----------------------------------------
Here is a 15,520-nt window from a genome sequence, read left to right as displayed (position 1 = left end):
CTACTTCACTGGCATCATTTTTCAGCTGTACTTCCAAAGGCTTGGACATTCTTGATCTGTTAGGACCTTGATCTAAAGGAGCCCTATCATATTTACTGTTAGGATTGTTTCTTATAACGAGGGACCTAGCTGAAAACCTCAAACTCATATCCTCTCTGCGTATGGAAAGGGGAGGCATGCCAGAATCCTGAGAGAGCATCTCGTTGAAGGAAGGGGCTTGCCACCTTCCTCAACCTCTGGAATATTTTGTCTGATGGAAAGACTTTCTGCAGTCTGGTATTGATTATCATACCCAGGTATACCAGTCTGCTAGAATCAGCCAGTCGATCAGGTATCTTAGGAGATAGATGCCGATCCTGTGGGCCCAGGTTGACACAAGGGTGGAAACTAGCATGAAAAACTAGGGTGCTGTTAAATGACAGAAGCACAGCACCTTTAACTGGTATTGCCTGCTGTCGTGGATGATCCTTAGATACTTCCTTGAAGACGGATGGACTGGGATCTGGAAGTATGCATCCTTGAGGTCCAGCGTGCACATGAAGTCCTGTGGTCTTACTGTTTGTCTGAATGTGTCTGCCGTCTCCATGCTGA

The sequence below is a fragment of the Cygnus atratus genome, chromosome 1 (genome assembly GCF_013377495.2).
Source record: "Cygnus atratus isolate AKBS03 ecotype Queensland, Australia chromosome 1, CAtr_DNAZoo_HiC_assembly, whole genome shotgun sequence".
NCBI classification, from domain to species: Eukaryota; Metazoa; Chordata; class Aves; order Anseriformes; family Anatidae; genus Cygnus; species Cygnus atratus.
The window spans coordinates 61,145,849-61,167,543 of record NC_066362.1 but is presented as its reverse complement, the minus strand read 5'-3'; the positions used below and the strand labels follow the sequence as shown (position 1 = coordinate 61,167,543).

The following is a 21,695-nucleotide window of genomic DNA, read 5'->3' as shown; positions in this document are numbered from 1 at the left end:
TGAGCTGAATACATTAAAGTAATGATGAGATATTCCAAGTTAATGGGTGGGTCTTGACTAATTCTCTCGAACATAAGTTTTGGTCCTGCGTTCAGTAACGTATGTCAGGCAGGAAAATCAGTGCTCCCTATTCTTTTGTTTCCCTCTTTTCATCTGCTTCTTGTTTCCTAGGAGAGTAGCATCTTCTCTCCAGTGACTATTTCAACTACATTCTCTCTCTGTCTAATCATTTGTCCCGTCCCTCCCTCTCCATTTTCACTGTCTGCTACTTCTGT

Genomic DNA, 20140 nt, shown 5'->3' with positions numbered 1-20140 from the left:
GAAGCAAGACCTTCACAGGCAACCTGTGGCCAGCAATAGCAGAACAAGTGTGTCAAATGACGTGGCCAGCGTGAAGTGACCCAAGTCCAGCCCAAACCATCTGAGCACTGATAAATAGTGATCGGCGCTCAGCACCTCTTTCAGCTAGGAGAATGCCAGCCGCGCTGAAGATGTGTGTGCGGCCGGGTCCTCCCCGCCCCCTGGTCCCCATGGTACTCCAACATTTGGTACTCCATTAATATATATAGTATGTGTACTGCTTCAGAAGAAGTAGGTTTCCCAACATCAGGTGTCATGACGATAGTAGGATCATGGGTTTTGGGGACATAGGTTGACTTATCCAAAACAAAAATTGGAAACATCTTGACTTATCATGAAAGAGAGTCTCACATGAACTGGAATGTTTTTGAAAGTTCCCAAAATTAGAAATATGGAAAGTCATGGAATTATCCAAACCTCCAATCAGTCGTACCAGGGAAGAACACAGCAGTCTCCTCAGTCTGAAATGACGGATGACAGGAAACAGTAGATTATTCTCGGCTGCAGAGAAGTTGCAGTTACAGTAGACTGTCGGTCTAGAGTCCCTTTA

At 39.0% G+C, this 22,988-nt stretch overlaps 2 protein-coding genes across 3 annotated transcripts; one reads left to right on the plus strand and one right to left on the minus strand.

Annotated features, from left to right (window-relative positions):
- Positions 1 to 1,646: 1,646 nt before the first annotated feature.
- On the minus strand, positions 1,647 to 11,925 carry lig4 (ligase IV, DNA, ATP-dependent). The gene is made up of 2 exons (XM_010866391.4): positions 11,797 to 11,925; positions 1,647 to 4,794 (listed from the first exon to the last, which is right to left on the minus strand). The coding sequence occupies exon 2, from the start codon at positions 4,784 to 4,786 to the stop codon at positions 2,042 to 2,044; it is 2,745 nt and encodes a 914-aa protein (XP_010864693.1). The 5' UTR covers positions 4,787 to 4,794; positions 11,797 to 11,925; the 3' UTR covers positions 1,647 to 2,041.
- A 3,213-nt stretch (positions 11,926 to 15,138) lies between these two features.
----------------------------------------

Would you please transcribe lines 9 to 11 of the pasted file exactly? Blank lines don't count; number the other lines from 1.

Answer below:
Genomic DNA, 20140 nt, shown 5'->3' with positions numbered 1-20140 from the left:
GAAGCAAGACCTTCACAGGCAACCTGTGGCCAGCAATAGCAGAACAAGTGTGTCAAATGACGTGGCCAGCGTGAAGTGACCCAAGTCCAGCCCAAACCATCTGAGCACTGATAAATAGTGATCGGCGCTCAGCACCTCTTTCAGCTAGGAGAATGCCAGCCGCGCTGAAGATGTGTGTGCGGCCGGGTCCTCCCCGCCCCCTGGTCCCCATGGTACTCCAACATTTGGTACTCCATTAATATATATAGTATGTGTACTGCTTCAGAAGAAGTAGGTTTCCCAACATCAGGTGTCATGACGATAGTAGGATCATGGGTTTTGGGGACATAGGTTGACTTATCCAAAACAAAAATTGGAAACATCTTGACTTATCATGAAAGAGAGTCTCACATGAACTGGAATGTTTTTGAAAGTTCCCAAAATTAGAAATATGGAAAGTCATGGAATTATCCAAACCTCCAATCAGTCGTACCAGGGAAGAACACAGCAGTCTCCTCAGTCTGAAATGACGGATGACAGGAAACAGTAGATTATTCTCGGCTGCAGAGAAGTTGCAGTTACAGTAGACTGTCGGTCTAGAGTCCCTTTA

At 39.0% G+C, this 22,988-nt stretch overlaps 2 protein-coding genes across 3 annotated transcripts; one reads left to right on the plus strand and one right to left on the minus strand.